Change is hard. It is also the one true constant in life. Although we often wish to hang onto the present, the comfortable, the expected, the known – it is inevitable that time will pass, and we will need to adapt to new seasons, people, places, and situations. Change can be monumental, like adjusting to a new school or new baby. Change can be small, but uncomfortable, like a new pair of sneakers. Change happens. I am facing change as I conclude my year as the 2023 Iditarod Teacher on the Trail. It feels uncomfortable to let go of something that I integrated into my life; I’m finally used to monthly post deadlines and have found my comfort zone when presenting in public.
Our students are also facing change as the school year comes to a close. The expectation is that everyone is excited about summer vacation; we are burned out and worn down, the finish line is in sight! Except, not everyone feels this way. For many students the idea of leaving their current classroom, their beloved teacher, and supportive friends is scary. Endless days of sunshine – without a schedule, or at an unfamiliar day camp – seem more terrifying than terrific. The worry and anxiety over change is real. Students can struggle with these feelings, especially if they are both excited and apprehensive – that’s A LOT of emotion swirling around!
It is important to acknowledge the real emotional toll change causes when we come to the end of the year. The tears at senior banquets, awards ceremonies, and graduation are for a reason – it is hard to let go. How can we support students who struggle this time of year with the inevitable, yet frightening, prospect of change?
“Don’t cry because it’s over; Smile because it happened.”
This quote (which some attribute to Dr. Seuss, others Gabriel Garcia Marquez, but is most likely from German poet Ludwig Jacobowski) is one I use to reflect and process worry and sorrow over the end of things. What if, one year ago, I had been so afraid of change that I stayed in the exact same place and didn’t move forward? I would have found comfort in familiarity and fewer misgivings about the unknown future. What did this past year bring me that I wouldn’t have learned if I stayed “stuck?” These questions can foster class discussion or final writing prompts to help students process the end of the school year. Students can create individual lists of the top 5 new things they learned this year – fostering a shift in their perspective about change and looking forward to the 5 things they’ll have to add to the list at the end of next year. Here are 5 things that came my way this past year when I chose to embrace change rather than fight against the unstoppable tide of time.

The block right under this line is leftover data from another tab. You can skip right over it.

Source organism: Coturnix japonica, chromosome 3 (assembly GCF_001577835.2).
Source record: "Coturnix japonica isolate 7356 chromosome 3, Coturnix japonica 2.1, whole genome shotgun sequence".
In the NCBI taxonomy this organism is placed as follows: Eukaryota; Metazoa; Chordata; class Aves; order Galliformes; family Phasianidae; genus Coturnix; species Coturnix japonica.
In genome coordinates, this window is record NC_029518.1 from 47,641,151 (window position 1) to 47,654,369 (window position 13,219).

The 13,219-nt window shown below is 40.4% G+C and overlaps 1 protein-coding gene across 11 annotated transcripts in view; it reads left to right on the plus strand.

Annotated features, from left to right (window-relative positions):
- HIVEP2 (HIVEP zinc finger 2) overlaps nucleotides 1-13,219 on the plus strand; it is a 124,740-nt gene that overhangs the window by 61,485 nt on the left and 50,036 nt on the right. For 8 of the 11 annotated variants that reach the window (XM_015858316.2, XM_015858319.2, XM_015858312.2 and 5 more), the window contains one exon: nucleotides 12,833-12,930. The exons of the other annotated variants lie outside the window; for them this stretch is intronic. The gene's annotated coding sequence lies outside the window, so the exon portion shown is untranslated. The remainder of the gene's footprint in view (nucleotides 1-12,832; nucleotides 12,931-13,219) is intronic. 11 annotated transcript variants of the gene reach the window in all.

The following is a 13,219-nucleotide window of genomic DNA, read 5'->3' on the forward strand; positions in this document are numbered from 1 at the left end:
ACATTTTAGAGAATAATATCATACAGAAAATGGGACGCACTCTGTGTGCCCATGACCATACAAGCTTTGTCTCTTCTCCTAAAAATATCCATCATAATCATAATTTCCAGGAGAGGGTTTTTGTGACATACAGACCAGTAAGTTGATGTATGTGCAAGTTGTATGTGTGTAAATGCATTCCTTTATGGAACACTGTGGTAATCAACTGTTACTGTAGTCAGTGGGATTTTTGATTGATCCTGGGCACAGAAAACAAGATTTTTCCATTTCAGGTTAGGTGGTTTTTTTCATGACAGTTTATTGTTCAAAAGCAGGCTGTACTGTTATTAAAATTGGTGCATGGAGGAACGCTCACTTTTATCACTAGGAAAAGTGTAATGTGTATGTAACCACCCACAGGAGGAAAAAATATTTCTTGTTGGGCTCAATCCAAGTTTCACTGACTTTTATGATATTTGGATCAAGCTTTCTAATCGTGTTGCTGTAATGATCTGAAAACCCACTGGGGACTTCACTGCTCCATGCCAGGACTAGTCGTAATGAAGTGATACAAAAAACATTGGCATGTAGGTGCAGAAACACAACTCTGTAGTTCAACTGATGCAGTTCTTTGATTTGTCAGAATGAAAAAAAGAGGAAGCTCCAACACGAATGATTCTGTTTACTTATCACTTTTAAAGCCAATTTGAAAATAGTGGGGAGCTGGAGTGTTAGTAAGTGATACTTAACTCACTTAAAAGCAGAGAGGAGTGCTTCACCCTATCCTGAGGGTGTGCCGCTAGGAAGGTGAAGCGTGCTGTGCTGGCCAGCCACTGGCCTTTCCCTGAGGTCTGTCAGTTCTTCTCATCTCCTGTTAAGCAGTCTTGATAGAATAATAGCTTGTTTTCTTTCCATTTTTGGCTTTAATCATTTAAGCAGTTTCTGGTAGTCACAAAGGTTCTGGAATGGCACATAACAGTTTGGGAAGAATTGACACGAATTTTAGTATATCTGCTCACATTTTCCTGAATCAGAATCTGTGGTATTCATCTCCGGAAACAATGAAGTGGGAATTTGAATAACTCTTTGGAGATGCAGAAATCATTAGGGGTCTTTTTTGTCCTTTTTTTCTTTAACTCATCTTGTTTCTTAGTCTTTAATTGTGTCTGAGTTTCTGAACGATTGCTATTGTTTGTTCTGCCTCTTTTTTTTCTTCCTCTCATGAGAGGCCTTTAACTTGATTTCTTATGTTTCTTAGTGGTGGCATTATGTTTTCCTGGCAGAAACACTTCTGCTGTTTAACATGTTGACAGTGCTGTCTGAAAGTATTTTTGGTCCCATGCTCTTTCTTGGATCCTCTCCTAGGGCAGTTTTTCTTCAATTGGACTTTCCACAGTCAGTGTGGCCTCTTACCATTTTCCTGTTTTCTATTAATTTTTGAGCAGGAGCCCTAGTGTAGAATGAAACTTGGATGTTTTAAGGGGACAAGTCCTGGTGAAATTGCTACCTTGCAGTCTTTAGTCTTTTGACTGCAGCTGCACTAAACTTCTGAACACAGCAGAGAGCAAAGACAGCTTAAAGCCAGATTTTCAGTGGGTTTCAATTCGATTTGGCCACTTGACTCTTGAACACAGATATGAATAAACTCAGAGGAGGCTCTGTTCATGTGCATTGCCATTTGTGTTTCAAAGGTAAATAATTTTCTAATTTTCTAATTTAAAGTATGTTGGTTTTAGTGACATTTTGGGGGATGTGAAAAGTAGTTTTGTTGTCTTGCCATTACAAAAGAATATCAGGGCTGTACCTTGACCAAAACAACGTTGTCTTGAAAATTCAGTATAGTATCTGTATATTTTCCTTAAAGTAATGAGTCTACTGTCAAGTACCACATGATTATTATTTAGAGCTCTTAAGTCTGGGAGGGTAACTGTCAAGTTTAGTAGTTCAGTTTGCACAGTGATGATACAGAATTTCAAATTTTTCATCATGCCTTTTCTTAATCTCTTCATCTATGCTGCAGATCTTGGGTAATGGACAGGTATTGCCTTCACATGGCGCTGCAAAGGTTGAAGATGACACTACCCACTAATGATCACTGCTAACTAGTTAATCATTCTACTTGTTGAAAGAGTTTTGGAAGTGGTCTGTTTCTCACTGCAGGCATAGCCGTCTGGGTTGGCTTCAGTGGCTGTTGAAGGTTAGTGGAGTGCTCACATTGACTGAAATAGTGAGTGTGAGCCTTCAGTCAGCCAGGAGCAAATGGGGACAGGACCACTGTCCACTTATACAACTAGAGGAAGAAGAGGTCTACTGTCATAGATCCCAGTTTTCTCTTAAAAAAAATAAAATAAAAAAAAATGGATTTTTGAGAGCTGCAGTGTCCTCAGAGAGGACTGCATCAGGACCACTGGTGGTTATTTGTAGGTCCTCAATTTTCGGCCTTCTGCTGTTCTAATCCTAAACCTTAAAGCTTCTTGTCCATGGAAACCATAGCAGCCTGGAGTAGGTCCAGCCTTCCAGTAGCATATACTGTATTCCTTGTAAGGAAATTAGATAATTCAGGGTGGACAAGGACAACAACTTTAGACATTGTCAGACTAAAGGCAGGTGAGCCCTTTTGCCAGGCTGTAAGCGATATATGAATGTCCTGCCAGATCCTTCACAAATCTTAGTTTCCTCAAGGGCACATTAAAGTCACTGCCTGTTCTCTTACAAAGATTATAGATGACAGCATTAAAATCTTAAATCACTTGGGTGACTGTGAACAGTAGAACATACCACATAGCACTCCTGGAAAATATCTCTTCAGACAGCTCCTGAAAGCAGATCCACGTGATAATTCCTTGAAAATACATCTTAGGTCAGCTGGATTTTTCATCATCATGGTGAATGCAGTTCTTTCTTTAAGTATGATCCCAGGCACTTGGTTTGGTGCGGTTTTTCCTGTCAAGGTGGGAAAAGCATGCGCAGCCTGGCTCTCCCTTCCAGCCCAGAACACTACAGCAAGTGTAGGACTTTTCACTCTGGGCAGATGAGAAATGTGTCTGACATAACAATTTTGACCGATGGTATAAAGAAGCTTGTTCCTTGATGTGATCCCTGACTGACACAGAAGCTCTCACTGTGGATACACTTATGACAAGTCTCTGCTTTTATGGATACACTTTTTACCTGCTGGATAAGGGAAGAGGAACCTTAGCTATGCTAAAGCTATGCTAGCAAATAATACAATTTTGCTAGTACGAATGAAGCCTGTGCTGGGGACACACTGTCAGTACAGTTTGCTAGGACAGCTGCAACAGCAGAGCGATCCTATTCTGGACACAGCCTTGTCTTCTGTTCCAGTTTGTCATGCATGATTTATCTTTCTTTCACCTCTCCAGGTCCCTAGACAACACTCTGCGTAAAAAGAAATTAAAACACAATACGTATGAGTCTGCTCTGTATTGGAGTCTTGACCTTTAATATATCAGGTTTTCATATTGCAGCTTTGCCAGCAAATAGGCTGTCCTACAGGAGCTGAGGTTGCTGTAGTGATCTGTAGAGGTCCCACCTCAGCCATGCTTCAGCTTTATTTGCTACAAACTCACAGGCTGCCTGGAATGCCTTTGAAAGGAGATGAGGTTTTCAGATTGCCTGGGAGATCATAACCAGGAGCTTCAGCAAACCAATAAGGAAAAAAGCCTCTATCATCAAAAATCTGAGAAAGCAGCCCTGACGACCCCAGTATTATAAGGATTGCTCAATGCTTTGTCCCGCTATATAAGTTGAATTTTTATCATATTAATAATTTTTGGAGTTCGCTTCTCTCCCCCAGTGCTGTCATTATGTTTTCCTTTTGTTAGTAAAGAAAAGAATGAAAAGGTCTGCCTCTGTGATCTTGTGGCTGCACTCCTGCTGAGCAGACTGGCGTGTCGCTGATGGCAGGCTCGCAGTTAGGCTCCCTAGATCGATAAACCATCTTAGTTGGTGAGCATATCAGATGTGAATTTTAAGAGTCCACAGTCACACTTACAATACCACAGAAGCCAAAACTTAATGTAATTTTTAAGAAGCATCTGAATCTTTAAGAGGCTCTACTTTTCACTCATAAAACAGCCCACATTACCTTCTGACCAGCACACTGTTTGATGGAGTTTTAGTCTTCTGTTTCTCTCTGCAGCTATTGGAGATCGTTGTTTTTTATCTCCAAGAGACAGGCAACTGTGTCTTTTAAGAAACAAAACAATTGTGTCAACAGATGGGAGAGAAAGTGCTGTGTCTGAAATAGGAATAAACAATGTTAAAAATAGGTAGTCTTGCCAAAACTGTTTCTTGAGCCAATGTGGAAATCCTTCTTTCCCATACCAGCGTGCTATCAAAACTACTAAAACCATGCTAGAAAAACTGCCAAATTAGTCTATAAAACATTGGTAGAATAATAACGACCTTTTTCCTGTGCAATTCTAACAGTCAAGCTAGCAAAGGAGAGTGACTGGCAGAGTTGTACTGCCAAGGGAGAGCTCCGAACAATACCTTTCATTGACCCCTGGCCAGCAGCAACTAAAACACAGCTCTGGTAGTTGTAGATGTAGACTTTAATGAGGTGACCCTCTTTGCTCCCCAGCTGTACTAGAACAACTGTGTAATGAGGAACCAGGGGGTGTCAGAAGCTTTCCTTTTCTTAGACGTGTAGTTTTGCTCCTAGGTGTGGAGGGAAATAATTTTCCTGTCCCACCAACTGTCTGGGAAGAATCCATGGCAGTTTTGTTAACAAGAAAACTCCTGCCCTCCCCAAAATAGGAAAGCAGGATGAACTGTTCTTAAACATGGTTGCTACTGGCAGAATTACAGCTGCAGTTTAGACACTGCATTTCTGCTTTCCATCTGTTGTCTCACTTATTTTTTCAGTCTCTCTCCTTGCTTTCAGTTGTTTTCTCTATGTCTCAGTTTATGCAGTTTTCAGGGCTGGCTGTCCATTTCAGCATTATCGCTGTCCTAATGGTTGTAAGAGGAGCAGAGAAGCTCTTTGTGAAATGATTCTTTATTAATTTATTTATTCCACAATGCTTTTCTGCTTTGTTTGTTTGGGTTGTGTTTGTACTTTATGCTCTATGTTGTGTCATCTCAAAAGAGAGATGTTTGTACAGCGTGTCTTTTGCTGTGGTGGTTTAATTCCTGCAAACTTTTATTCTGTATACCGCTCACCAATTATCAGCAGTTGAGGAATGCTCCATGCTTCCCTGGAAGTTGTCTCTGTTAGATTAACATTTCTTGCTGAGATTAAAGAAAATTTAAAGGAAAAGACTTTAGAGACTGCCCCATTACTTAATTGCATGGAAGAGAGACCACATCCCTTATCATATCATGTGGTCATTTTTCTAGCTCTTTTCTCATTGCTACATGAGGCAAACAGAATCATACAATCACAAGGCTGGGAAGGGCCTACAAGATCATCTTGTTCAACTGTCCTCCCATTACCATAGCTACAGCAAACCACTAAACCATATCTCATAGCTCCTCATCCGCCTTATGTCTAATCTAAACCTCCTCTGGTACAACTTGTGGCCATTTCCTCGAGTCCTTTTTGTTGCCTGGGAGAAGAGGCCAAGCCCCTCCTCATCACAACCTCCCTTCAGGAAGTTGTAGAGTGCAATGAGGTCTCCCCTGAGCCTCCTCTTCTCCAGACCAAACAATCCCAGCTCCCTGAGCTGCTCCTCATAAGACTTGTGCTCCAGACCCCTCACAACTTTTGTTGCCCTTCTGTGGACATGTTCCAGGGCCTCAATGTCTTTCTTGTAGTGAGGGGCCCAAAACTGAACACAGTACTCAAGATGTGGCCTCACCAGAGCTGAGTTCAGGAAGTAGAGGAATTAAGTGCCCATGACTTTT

- My middle child left for college this year which was a huge change! I filled her absence with Iditarod – which happens to be one of her passions. Although she was far away, spending my time as the Iditarod Teacher on the Trail helped me to feel connected to her.
- When meeting Iditarod mushers I discovered that, although I think they’re famous superstars, they’re mostly just passionate athletes who are thrilled to talk with someone who loves their sport as much as they do.
- Forcing yourself to do hard things, uncomfortable things, can lead to self-discovery. I really, really, REALLY, don’t like being on camera – but the more I did it, the easier it became and it turns out I’m not terrible at it (not switching careers or anything, but I definitely don’t dread this as much as I used to.)
- My morning cup of coffee is a life essential and, although I do have a specific way I like it prepared, I discovered that I can adapt and change to make sure I still get caffeine.
- One of the very frustrating, yet inevitable aspects of time is that we change as we get older. I had a couple relatively small hiccups this year that I worried would slow me down during my Alaska adventure. I discovered that listening to my body, following instructions around rehabilitation, and being consistent and patient leads to recovery – and that I don’t need to cave to aging, just be kinder to myself and respectful of my limitations.
While this exercise isn’t perfect, it is one way to look at change as potential rather than problematic. What will happen next? We don’t know. When we reflect on the good that happened because we allowed change to occur we might be able to see some promise in the change we are dealing with now.
Library Learnings: The book Love Is by Diane Adams is a beautiful story about how change is inevitable, but when we appreciate special moments our lives are filled with joy and love.